A Brief History - Disestablishment (1871) - Modern Times
A Brief History Part III: Disestablishment (1871) - Modern Times:
With the growth of democratic feeling in the mid to late nineteenth century the anomalous position of the Church of Ireland as the established state church in an overwhelmingly Roman Catholic country came increasingly into focus. The Tithe war (1831-6) highlighted the resentment of Roman Catholics and others at the injustice of being obliged to pay tithes to support a church of which they were not members.
Inevitably, the church moved towards disestablishment, which took place on 1 January 1871, and ended both state support for the Church of Ireland and parliamentary authority over it. The Church of Ireland therefore became responsible for its own governance, led by the General Synod, with its financial management carried out by a Representative Church Body. With disestablishment, the last remnant of tithes were abolished and the church’s representation in the House of Lords at Westminster also ceased.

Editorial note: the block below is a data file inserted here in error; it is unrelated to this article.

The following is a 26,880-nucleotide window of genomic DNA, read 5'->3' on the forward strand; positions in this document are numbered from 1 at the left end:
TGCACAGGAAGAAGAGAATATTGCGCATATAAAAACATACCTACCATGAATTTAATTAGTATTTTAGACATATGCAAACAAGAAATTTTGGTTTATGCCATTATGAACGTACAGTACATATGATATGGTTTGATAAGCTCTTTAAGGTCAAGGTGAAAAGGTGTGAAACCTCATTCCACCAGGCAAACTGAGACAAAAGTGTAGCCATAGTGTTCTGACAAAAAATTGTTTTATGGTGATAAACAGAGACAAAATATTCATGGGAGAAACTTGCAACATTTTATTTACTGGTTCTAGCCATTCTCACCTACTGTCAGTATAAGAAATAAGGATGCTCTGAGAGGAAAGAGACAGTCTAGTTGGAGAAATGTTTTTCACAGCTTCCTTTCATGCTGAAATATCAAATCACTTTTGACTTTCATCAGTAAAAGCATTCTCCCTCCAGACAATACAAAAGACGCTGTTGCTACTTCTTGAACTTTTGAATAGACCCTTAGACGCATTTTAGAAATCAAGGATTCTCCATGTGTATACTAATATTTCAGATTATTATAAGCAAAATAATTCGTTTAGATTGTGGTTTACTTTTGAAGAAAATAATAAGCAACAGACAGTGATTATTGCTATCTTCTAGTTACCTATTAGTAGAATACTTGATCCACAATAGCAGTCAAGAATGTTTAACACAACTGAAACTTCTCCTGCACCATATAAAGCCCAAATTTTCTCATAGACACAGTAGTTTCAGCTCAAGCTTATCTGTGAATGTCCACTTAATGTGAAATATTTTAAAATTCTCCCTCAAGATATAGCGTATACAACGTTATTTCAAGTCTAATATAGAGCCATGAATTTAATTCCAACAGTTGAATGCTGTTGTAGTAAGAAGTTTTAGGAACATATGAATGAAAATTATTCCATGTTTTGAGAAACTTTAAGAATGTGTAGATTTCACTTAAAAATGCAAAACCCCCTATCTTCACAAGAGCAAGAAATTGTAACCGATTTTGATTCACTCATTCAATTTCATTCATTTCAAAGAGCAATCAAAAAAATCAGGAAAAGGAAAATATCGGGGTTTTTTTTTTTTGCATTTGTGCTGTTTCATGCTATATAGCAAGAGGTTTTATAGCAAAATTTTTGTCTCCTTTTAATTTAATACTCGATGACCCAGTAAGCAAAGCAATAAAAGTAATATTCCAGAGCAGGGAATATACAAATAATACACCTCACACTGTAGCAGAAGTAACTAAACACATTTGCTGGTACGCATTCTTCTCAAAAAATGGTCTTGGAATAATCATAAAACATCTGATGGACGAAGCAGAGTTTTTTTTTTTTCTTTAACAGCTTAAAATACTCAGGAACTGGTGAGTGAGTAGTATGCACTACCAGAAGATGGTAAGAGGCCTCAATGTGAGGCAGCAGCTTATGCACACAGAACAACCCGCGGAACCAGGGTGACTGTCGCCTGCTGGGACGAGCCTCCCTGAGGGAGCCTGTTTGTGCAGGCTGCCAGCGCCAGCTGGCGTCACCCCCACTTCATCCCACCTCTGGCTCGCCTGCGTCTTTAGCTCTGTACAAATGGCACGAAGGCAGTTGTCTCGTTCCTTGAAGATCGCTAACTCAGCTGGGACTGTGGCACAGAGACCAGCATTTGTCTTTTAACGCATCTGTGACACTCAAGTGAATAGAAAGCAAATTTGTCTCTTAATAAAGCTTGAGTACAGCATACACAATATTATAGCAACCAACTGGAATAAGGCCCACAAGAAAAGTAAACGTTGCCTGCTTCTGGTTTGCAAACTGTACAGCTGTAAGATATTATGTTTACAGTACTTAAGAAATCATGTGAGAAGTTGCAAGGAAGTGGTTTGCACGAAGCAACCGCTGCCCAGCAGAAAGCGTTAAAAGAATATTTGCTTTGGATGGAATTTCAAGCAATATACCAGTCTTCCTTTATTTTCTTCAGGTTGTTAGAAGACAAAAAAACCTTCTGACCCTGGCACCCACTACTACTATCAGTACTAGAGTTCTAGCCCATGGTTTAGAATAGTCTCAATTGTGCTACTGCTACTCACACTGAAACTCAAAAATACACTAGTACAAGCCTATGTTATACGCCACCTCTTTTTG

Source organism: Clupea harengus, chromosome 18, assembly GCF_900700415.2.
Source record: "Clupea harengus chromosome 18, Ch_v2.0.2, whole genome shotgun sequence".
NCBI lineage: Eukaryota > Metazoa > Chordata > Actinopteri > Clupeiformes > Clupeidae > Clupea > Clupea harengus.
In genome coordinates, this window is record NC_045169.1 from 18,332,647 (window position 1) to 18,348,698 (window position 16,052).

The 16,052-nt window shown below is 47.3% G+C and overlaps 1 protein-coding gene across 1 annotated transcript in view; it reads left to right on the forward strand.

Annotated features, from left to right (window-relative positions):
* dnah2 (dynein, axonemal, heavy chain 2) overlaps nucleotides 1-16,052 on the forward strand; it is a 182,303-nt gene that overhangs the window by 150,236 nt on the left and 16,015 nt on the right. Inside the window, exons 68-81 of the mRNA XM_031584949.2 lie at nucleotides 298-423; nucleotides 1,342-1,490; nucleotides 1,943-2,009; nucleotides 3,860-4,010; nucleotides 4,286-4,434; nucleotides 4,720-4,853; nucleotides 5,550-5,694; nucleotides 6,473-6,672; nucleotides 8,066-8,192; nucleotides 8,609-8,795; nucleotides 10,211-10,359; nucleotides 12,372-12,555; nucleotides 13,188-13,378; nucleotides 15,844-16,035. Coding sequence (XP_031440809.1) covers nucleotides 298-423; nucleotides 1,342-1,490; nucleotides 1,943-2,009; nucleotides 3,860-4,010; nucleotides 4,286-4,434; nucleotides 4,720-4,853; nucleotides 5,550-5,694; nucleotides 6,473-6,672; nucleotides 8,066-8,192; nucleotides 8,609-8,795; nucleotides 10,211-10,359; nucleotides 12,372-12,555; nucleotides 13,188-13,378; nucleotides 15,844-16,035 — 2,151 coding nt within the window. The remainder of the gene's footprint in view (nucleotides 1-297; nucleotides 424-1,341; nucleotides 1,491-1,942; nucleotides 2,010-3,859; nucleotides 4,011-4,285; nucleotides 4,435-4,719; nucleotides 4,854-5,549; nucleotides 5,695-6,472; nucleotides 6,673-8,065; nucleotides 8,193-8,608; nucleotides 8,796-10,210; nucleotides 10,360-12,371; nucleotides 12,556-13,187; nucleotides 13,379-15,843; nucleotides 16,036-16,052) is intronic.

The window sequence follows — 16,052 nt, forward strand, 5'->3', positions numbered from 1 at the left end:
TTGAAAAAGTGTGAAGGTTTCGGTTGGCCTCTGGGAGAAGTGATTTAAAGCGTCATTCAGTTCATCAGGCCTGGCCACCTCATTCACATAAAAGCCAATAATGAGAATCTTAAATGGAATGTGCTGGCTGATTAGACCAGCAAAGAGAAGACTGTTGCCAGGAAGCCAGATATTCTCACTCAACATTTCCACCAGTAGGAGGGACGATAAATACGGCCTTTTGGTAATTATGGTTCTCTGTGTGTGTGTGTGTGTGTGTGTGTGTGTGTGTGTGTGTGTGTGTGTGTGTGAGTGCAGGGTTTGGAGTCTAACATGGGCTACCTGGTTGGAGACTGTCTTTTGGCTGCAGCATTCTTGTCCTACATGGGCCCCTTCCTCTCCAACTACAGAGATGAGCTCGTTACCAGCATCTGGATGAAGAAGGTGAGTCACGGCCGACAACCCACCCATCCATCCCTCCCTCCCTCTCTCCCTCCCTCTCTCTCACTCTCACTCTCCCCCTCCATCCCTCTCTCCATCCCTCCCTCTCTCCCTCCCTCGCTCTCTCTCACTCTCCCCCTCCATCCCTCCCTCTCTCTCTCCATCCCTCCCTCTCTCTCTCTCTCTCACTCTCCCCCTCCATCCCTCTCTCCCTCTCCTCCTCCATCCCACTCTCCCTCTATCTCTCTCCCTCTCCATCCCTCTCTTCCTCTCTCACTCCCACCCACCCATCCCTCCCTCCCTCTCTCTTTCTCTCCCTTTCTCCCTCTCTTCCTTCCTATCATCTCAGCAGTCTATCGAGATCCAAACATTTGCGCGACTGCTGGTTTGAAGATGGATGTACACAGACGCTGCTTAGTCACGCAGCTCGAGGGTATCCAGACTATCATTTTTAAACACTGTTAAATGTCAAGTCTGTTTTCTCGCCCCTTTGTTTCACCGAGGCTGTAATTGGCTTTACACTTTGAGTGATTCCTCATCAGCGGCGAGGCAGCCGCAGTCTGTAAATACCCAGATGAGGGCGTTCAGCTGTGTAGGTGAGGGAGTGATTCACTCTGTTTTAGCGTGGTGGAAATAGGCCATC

In Dublin, the act also saw St Patrick’s Cathedral created as a national cathedral, while the archbishop of Dublin, Richard Chenevix Trench, took the position of dean of Christ Church (later relinquished again to an independent dean in 1887). The two cathedrals had major restorations carried out during the nineteenth-century, at Christ Church carried out by the architect, George Edmund Street, who also converted the old St Michael’s church into a hall for meetings of the new General Synod. The Church of Ireland was forced to revise its self-image as an established church, particularly in a newly independent Republic of Ireland, and kept a generally low profile during much of the twentieth century. Ecumenism, particularly after the second Vatican Council (1962-1965) resulted in a considerable thawing of the previously frosty relations between the Church of Ireland and other protestant churches and the Roman Catholic church. In 1977, Kildare diocese was removed from Dublin and Glendalough and united with Meath, and with urban decay in Dublin, the subsequent decades saw an increasing amalgamation and closure of city centre parishes, and a strengthening and growth in suburban parishes.
In the twenty-first century, the united dioceses of Dublin and Glendalough has enjoyed a reinvigoration with the roar of the Celtic Tiger swelling congregations and creating new cultural synergies with immigrants, complimented by warm ecumenical relations with other denominations and traditions, including the holding of an annual shared civic service alternately in St Mary’s Pro-Cathedral and Christ Church. If you would like to read more about the history of the dioceses, read on.